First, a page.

How will Secretary of State nominee Rex Tillerson's views on climate change affect his confirmation proceedings and shape the State Department's agenda on climate? On today's The Cutting Edge, E&E News reporter Benjamin Hulac unpacks Tillerson's record on climate change and talks about how it could affect his confirmation prospects.
Monica Trauzzi: Welcome to The Cutting Edge. How will Rex Tillerson's views on climate change impact his confirmation proceedings and shape the future of the State Department, specifically on climate? E&E News reporter Ben Hulac joins me today. Ben, thanks for joining me.
Benjamin Hulac: My pleasure.
Monica Trauzzi: Ben, Tillerson has a deep record of commenting on and also questioning aspects of climate change. As the head of the U.S.'s largest oil company, how did he walk the line of protecting his industry's interests but also engaging in the conversation on climate change?
Benjamin Hulac: I attended the Exxon shareholder's meeting — annual meeting in Dallas this year, back in May. And he framed it — it was an interesting meeting in that it was the largest number of shareholder resolutions the company I think had ever received about climate change. They got 12 requests from stockholders specifically singling out the issue of climate change and how Exxon is either preparing for or preparing to slowly — to adapt for the impacts of climate change.
And he answered the questions largely by saying, "We view this" — meaning "Exxon and I" — "view this issue of climate change as an engineering problem." At one point he said — I wasn't in the room, but there was an audio feed and he said, "Bill Gates and I are basically on the same page on this topic," meaning: It'll come down to research and development to address climate change, to protect civilization, essentially. "And we sort of think that a lot of these alarmist views are overblown. We've been studying this for decades with the cutting-edge scientists of climate change and climate science, and we're really managing this threat well."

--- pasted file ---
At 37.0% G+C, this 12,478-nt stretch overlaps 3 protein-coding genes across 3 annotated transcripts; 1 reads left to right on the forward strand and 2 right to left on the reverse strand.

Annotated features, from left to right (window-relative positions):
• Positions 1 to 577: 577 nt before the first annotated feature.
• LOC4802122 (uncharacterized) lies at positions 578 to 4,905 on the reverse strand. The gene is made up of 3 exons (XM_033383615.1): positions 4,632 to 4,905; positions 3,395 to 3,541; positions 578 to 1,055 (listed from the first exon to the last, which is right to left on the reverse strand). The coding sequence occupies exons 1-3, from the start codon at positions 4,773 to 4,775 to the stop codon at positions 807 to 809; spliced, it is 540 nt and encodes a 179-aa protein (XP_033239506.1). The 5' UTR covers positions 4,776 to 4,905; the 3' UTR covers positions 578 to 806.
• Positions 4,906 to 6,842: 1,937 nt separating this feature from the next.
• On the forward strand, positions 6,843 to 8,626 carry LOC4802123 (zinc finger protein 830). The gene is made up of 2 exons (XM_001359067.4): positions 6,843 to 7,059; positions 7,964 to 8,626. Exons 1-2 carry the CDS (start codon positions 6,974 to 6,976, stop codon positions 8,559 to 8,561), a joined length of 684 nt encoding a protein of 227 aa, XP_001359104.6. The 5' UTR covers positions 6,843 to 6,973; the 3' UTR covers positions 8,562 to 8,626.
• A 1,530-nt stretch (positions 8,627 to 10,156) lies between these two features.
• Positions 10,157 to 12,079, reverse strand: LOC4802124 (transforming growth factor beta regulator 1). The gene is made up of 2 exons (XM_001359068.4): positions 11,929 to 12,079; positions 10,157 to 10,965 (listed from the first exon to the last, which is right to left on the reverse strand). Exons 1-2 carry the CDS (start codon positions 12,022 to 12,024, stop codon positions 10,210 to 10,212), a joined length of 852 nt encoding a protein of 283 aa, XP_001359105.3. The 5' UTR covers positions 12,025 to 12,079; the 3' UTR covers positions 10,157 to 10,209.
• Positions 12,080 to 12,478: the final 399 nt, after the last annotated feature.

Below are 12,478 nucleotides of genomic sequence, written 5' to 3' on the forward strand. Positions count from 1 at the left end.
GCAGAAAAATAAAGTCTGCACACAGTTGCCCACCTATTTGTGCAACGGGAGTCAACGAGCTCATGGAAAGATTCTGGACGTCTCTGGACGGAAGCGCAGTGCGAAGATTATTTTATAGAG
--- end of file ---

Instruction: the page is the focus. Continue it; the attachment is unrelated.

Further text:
So he views it through that sort of nuts-and-bolts lens: that we can put our brain power to work, put our effort into addressing this issue, and sort of sidesteps the more immediate concerns of islands in the South Pacific disappearing, more immediate pressing concerns like that, or hurricane risks and crop failures.
Monica Trauzzi: And as we've spoken about before, Exxon Mobil is currently being investigated by the AGs in New York and Massachusetts. How could that investigation impact his confirmation hearings? There're lots of questions about climate change and Exxon.
Benjamin Hulac: I mean, it is very clear, when you read the court documents and a lot of the great reporting that's gone on — I would tip my cap to the folks at InsideClimate News and the Los Angeles Times for getting the ball rolling on this. But there's been a lot of good reporting after that. We see that Exxon did know about climate change, or was at least addressing it, studying it, really scrutinizing the subject in detail, back in the late 1970s. And then there was this reversal. And this is what the climate activist groups sort of pounce on: that after that knowledge that Exxon had, this institutional understanding of what climate change could do to the company, there's this pivot.